As a leader, it’s important to know how to give good feedback, so your team understand your point and know exactly what to do going forward. Unfortunately, many people get this wrong. They say one thing, while what they said has been interpreted another way. We’ll pull things a part a little and get you on the right track with this guide on providing good feedback.
How to give good feedback? The Centre for Creative Leadership developed the SBI technique to help leaders provide effective feedback. It’s built around discussing 3 key points in any feedback / coaching conversation:
1. The Situation – Describe the exact situation in discussion;
2. The Behaviour – Describe the specific behaviours observed;
3. The Impact – Describe how their behaviour has impacted others.
When you structure feedback logically in these three steps, your team will understand what you’re commenting and why you have brought it to attention. Just as importantly, they’ll learn how to do things better next time.
The SBI tool also stops you from making any assumptions, which could naturally cause conflict and broken relationships. The truth is, as a leader, you must be able to provide feedback on what is actually happening. And by using the SBI approach, you’ll instinctively do that.
How to Give Good Feedback Using The SBI Tool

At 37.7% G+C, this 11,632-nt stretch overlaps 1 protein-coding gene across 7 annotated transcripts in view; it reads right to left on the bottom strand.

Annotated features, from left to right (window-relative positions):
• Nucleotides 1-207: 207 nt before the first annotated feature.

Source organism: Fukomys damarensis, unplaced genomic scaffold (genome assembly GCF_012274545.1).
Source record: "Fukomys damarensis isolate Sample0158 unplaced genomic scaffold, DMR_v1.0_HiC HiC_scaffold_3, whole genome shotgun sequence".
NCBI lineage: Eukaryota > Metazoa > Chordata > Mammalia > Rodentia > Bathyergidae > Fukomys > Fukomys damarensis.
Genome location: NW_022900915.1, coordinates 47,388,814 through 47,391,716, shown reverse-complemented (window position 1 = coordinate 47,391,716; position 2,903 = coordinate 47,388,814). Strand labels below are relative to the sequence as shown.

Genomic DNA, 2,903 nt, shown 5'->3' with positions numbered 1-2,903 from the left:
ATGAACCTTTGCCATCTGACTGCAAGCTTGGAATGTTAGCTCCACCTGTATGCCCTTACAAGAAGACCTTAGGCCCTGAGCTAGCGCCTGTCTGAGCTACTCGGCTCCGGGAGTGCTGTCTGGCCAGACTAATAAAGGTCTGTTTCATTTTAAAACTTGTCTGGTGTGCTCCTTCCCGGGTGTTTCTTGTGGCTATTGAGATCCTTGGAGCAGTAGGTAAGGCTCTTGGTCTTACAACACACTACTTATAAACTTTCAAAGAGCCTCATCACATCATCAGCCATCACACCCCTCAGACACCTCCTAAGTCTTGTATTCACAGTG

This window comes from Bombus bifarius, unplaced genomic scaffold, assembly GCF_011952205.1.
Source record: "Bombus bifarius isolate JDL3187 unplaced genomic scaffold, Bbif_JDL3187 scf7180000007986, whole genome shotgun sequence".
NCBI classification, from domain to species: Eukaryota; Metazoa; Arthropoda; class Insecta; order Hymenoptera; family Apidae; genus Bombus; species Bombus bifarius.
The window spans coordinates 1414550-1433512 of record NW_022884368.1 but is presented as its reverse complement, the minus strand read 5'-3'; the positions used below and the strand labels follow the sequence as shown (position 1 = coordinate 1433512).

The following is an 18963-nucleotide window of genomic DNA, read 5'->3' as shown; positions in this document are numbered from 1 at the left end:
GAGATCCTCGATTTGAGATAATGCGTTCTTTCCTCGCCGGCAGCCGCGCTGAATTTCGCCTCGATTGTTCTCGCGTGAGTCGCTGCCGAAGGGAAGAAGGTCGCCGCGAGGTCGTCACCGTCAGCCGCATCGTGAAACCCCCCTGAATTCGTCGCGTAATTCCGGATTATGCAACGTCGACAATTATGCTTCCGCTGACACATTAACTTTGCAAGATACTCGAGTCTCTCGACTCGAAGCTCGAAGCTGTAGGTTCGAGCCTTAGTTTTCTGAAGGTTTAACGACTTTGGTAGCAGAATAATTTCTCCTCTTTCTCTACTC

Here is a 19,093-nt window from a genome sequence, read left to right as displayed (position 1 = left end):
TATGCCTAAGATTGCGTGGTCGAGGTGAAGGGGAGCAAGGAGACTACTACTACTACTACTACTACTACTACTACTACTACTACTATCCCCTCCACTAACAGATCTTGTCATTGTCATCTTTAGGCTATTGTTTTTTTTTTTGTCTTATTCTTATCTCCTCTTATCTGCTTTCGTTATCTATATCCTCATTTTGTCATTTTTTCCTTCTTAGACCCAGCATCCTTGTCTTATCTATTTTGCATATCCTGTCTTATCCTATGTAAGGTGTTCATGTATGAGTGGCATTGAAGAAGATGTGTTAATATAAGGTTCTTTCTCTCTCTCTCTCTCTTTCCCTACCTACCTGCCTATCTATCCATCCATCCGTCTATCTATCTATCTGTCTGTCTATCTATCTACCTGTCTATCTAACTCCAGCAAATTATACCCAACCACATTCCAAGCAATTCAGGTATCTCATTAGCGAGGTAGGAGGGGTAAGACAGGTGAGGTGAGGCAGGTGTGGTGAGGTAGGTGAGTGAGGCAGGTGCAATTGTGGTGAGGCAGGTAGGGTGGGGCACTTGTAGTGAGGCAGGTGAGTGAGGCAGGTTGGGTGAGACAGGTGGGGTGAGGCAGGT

Let’s break the tool down so you can use it quickly and effectively.
Step 1: The Situation
You must first define the behaviour and topic in question. Being highly specific and clear is the name of the game. Speaking with brevity creates clarity.
Your aim is to give a specific reference. To help define the situation, try to use the ‘When‘ formula.
Here are some examples:
- During the 9.00 Meeting which you facilitated today;
- Your team’s output yesterday;
- Yesterday, when you provided your figures;
- I noticed that during your training session, on the slides about.
Step 2: Their Behaviour
In relation to the ‘when’, you now need to be clear on the ‘what’. In our SBI model, this the behaviour.
Simply be specific in exactly what happened. What was it that you want to discuss and improve?
Avoid assumptions, here. Be highly specific and discuss what you observed or the data that you saw.